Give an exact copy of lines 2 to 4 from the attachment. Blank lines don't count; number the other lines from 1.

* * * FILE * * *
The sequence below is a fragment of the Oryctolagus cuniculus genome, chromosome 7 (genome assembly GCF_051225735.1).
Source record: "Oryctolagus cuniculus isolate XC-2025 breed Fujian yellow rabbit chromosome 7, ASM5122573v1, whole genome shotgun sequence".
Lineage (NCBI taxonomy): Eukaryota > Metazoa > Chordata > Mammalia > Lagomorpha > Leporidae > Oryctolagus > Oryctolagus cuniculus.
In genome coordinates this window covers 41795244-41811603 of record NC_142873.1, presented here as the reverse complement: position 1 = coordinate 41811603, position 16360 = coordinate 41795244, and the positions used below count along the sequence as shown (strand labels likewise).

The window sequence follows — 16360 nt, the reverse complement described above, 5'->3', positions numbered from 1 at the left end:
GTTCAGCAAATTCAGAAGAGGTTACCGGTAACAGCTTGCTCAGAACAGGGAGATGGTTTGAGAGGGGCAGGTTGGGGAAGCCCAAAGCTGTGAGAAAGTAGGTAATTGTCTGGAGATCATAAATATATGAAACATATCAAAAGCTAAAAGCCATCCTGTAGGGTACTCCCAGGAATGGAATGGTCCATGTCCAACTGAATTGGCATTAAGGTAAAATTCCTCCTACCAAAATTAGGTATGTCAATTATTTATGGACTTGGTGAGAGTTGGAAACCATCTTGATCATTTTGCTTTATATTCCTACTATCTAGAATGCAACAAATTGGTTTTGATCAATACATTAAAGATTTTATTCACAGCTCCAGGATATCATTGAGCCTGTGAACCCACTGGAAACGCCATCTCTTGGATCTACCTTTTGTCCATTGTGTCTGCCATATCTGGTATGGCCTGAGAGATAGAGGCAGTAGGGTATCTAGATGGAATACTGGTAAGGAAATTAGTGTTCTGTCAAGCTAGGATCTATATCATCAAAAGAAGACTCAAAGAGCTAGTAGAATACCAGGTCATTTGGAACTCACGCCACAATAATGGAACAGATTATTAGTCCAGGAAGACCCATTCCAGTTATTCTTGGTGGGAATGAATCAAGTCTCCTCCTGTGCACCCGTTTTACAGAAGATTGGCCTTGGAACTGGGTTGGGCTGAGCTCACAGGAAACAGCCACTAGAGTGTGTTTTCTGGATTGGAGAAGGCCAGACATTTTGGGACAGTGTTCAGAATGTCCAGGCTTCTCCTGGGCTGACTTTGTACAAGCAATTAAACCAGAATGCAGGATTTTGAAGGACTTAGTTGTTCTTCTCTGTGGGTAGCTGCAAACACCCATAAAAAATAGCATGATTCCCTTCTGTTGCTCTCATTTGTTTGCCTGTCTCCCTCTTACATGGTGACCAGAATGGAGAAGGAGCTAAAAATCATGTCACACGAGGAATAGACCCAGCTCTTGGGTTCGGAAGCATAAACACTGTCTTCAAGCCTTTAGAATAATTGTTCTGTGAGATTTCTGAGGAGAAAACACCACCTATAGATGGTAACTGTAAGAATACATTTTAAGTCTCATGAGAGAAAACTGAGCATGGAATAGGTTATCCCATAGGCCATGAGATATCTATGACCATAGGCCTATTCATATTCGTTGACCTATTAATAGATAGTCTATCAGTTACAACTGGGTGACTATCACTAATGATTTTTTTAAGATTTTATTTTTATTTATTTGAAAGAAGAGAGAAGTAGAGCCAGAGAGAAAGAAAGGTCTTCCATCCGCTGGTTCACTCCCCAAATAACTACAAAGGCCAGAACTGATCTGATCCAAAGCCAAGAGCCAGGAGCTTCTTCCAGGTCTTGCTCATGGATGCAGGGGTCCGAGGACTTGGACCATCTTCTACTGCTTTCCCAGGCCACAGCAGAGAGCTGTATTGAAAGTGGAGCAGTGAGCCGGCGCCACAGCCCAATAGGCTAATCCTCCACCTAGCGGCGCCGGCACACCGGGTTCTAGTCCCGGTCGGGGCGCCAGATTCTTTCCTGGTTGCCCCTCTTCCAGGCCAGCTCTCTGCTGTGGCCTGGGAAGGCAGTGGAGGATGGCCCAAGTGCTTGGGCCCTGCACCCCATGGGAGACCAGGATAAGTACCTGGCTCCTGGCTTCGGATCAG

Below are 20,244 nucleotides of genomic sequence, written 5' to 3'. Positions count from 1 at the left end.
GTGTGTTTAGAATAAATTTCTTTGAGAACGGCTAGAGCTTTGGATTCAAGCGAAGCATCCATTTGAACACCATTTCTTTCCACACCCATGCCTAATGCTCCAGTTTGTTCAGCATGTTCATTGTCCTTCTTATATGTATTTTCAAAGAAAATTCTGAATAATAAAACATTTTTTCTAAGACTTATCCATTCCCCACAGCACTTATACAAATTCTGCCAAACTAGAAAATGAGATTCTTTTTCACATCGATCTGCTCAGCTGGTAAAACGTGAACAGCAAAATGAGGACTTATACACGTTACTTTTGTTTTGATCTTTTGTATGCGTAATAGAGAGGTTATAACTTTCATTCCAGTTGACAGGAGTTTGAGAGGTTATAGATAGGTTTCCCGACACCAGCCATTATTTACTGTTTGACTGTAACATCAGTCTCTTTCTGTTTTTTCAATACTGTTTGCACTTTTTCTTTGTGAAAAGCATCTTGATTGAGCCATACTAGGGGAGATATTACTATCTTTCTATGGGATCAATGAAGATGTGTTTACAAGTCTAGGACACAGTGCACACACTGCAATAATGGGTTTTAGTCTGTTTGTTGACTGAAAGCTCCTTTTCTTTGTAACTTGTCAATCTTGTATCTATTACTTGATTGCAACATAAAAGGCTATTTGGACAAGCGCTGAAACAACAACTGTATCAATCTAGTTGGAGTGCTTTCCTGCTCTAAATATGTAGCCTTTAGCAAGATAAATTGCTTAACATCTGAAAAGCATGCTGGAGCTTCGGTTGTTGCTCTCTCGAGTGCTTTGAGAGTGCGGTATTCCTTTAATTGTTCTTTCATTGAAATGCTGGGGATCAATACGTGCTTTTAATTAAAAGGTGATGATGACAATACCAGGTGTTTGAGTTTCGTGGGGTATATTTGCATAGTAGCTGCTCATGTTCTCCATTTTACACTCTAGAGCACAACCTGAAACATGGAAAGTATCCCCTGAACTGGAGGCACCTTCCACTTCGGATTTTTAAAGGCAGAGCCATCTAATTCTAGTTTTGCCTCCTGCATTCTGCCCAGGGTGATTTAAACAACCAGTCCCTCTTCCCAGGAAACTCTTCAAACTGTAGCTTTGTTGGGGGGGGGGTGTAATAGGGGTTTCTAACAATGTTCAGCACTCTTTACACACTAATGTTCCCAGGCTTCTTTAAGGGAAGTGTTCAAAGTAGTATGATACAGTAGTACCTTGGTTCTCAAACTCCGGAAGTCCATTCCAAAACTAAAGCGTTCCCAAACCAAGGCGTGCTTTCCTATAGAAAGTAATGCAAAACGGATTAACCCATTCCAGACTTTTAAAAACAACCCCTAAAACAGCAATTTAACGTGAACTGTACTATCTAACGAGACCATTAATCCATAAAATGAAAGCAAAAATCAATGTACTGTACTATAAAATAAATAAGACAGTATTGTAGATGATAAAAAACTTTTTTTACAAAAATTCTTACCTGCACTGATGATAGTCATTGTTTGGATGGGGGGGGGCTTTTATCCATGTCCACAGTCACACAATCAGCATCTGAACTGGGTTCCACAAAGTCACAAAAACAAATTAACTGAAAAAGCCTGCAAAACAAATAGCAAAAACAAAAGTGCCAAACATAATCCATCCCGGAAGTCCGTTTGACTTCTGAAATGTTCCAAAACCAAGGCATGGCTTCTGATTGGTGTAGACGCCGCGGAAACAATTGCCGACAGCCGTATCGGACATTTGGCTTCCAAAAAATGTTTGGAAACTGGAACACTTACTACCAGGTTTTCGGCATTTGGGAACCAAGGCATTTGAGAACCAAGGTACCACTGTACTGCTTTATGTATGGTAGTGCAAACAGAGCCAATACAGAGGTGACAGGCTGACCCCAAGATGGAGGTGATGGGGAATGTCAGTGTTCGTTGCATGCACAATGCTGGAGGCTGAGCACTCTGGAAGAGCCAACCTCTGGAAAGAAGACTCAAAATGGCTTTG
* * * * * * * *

Source record: "Oryctolagus cuniculus isolate XC-2025 breed Fujian yellow rabbit chromosome 7, ASM5122573v1, whole genome shotgun sequence".
Lineage (NCBI taxonomy): Eukaryota > Metazoa > Chordata > Mammalia > Lagomorpha > Leporidae > Oryctolagus > Oryctolagus cuniculus.
In genome coordinates this window covers 41795244-41811603 of record NC_142873.1, presented here as the reverse complement: position 1 = coordinate 41811603, position 16360 = coordinate 41795244, and the positions used below count along the sequence as shown (strand labels likewise).